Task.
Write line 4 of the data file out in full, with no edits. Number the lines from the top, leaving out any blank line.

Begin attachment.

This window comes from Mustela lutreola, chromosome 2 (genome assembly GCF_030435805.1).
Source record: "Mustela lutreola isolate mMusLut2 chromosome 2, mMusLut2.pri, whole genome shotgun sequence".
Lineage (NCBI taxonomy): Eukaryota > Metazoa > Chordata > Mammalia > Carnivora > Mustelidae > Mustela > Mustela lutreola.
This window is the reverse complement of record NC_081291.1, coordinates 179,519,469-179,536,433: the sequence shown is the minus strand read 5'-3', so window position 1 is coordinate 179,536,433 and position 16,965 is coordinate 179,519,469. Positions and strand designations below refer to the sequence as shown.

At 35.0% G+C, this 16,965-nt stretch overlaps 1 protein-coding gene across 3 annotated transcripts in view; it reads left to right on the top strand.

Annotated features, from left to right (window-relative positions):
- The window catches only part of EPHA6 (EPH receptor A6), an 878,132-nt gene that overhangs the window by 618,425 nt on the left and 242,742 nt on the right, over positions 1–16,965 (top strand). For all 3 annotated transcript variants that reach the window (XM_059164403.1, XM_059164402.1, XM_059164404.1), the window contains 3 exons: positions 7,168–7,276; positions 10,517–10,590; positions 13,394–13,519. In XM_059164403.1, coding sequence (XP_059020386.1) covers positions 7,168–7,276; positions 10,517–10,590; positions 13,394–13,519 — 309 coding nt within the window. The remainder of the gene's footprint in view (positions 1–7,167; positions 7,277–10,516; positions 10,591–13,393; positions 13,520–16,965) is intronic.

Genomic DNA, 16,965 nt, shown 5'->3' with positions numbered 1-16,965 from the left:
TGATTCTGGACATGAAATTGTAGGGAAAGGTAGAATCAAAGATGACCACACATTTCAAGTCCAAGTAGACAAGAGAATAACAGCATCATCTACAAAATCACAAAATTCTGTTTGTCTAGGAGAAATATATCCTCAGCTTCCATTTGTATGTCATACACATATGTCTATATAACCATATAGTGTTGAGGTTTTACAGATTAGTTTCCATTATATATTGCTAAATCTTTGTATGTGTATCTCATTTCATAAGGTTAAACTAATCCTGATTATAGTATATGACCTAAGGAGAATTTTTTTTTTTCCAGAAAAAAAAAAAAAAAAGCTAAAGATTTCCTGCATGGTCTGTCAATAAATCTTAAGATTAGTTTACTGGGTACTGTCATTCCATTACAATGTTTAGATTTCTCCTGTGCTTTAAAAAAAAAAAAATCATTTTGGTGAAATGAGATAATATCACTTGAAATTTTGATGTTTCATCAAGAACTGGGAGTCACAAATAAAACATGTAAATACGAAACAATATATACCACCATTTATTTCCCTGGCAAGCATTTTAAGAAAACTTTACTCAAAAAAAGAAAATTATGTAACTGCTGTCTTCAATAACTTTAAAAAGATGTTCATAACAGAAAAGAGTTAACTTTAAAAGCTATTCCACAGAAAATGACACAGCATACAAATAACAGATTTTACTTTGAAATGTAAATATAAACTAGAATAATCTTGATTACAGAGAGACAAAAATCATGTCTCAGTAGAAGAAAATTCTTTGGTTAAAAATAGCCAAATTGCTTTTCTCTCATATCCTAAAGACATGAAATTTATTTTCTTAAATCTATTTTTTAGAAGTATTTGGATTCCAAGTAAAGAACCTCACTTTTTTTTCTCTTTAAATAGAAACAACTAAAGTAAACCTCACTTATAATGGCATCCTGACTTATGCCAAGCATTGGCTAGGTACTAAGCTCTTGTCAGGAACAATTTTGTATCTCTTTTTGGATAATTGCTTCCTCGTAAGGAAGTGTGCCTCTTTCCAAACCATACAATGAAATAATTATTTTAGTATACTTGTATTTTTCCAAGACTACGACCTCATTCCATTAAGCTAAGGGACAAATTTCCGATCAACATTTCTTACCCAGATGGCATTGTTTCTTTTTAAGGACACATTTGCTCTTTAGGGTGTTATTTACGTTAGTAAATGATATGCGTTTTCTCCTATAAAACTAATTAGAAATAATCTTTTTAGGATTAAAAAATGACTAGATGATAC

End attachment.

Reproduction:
This window is the reverse complement of record NC_081291.1, coordinates 179,519,469-179,536,433: the sequence shown is the minus strand read 5'-3', so window position 1 is coordinate 179,536,433 and position 16,965 is coordinate 179,519,469. Positions and strand designations below refer to the sequence as shown.